6. My math is correct and gives the correct results if and only if my assumptions are correct. That is, that: power level vs power source progression remains linear from power level 6 onward (the trend from 3->4->5->6 indicates this) and ratio between different power levels is a good (or even precise) indication of efficacy. The second assumption here being the greater uncertainty, which is what You are rightfully aiming at. However I will not believe any number that is just plucked from thin air, because it is just too convenient to come up with something, that fits the model producing a desired result. There are also two other crucial things wrong with your numbers. First one being, that the point was for each individual class of a multiclass character to perform at ~80% effectiveness, not 40%. The second one is, that effectiveness is almost certainly not a simple sum. The inspiration for PoE have been D&D games and much of the mechanics is based on D&D. In D&D encounter levels were in a quadratic relation with the number of opponents, which means, that a level 5 NPC would have been at 1/32 of effectiveness of a level 10 NPC. This is, of course, another assumption, which I did not make in my initial calculations. The efficacy numbers would have been even worse otherwise. Oh, you mistake my purpose with this post. I'm not complaining at all. As I've said, I'm just pointing out a potential problem with the model. And of course I don't have extra insight, nor do I know how things will look in the game, but making two not really intrepid assumptions and the numbers we do know, I am just hoping to constructively comment on the presented model. Waiting for beta will not help anyone and would not accomplish anything in this case. It is harder to change mechanics by then and I am almost certain, that we will not get an opportunity to play level 16-18 characters in the beta. As I've said, the potential problems described in my original post would be most prominent at higher levels. If you're seriously concerned about this, you should ask Sawyer about it on his Twitter or Tumblr. He answers questions of a similar nature pretty regularly. But I would suggest you are being silly in three ways. Firstly, you are making too many assumptions about both the precise intent of MC'ing and the precise indication of efficacy. You kind of admit that latter but I'm not sure you're really thinking about how big a hole it is in your knowledge. They absolutely are "intrepid" assumptions, contrary to your claim that they are "not really intrepid". Secondly, you're assuming that this is something the devs, particularly Sawyer, are completely unaware of this, which seems wildly, wildly unlikely, and could easily be found out by... asking Sawyer. It's not like he's in some sort of fortress. Man is answering questions every day. Thirdly, your claim that "by beta it will be too late and not help anyone" is a totally unsupported assertion that has significant evidence against it, given the massive changes Pillars 1 went through, and the massive changes virtually every AAA CRPG goes through. Still, why not actually go to Sawyer with this, if you're serious?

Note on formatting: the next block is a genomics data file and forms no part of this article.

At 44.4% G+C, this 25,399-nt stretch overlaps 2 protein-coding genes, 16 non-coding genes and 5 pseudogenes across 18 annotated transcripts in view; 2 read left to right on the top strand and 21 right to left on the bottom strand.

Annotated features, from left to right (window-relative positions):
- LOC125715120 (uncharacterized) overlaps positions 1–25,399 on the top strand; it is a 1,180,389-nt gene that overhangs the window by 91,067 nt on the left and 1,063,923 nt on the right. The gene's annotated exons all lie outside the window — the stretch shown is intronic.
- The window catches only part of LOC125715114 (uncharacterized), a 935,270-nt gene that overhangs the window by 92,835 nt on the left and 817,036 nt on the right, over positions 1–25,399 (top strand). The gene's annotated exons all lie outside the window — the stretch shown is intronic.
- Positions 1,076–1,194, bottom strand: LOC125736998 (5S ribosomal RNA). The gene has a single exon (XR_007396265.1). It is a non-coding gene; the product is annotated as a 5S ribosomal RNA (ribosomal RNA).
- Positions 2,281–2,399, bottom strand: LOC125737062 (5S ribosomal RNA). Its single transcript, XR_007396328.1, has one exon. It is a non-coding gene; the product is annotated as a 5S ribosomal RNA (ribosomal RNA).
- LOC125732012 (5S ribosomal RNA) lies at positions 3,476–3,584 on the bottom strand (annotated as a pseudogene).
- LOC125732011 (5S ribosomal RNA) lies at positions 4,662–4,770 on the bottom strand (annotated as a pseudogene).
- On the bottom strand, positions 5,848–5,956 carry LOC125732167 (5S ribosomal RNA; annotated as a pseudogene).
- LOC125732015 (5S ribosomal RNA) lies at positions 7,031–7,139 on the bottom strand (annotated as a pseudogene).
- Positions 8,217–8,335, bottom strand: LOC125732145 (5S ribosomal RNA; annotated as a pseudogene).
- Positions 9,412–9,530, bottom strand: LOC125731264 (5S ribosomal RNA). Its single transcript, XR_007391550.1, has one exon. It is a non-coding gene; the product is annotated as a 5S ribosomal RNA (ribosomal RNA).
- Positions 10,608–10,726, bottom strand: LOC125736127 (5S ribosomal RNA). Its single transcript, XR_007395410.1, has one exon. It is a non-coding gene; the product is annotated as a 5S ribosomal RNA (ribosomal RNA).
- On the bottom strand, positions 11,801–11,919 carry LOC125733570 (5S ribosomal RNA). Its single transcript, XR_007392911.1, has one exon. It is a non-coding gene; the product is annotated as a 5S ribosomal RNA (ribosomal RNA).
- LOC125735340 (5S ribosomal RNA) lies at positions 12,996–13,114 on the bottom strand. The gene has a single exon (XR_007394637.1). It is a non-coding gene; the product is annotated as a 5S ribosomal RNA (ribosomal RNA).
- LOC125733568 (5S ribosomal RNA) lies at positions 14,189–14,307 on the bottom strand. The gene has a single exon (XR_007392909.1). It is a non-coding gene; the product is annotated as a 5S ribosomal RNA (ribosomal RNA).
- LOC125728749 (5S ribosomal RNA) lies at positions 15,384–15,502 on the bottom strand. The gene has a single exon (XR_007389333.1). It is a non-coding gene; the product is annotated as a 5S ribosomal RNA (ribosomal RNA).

7. I'd be pretty skeptical if it wasn't Sawyer behind this. He's pretty great at reasoning this kind of thing through, and people rarely give him enough credit when he makes a change that appears risky, assuming it's just a random bad idea like it would be with a lot of devs.
  8. It's day 24 of what, 29, 30, and this is on Fig, not Kickstarter, so is going to lose a huge bunch of people due to that. Plus Paypal isn't in yet. The interesting thing this time is that people are backing for a higher average. We have 16k backers and 1.7m, so over $100 average. With 77k backers and what, $3.9m or something, it was a much lower per-backer average. I expect the total will inevitably be lower than 77k, given this isn't Kickstarter and isn't 2012, and the market for trad CRPGs is no longer kind of starved, but I also expect there will be a big rush of people in the last day or two.